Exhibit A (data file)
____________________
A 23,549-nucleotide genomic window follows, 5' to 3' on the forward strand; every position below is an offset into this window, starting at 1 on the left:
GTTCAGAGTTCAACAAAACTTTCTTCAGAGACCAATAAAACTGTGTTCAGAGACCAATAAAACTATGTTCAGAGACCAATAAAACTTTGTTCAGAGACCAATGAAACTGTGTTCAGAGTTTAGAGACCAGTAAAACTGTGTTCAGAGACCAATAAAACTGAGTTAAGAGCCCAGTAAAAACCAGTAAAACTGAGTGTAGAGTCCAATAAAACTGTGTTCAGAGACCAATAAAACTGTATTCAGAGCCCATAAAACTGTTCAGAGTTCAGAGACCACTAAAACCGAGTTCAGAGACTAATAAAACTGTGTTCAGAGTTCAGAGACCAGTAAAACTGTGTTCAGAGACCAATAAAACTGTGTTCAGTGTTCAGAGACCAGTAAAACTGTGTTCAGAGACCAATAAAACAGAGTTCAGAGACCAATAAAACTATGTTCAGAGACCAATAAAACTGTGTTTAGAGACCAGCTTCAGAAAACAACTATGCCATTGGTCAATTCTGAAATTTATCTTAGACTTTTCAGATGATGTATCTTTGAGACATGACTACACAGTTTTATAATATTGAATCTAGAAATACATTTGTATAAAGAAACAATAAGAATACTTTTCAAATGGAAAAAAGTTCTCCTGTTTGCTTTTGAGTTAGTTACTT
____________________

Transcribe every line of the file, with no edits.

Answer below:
A 23,549-nucleotide genomic window follows, 5' to 3' on the forward strand; every position below is an offset into this window, starting at 1 on the left:
GTTCAGAGTTCAACAAAACTTTCTTCAGAGACCAATAAAACTGTGTTCAGAGACCAATAAAACTATGTTCAGAGACCAATAAAACTTTGTTCAGAGACCAATGAAACTGTGTTCAGAGTTTAGAGACCAGTAAAACTGTGTTCAGAGACCAATAAAACTGAGTTAAGAGCCCAGTAAAAACCAGTAAAACTGAGTGTAGAGTCCAATAAAACTGTGTTCAGAGACCAATAAAACTGTATTCAGAGCCCATAAAACTGTTCAGAGTTCAGAGACCACTAAAACCGAGTTCAGAGACTAATAAAACTGTGTTCAGAGTTCAGAGACCAGTAAAACTGTGTTCAGAGACCAATAAAACTGTGTTCAGTGTTCAGAGACCAGTAAAACTGTGTTCAGAGACCAATAAAACAGAGTTCAGAGACCAATAAAACTATGTTCAGAGACCAATAAAACTGTGTTTAGAGACCAGCTTCAGAAAACAACTATGCCATTGGTCAATTCTGAAATTTATCTTAGACTTTTCAGATGATGTATCTTTGAGACATGACTACACAGTTTTATAATATTGAATCTAGAAATACATTTGTATAAAGAAACAATAAGAATACTTTTCAAATGGAAAAAAGTTCTCCTGTTTGCTTTTGAGTTAGTTACTT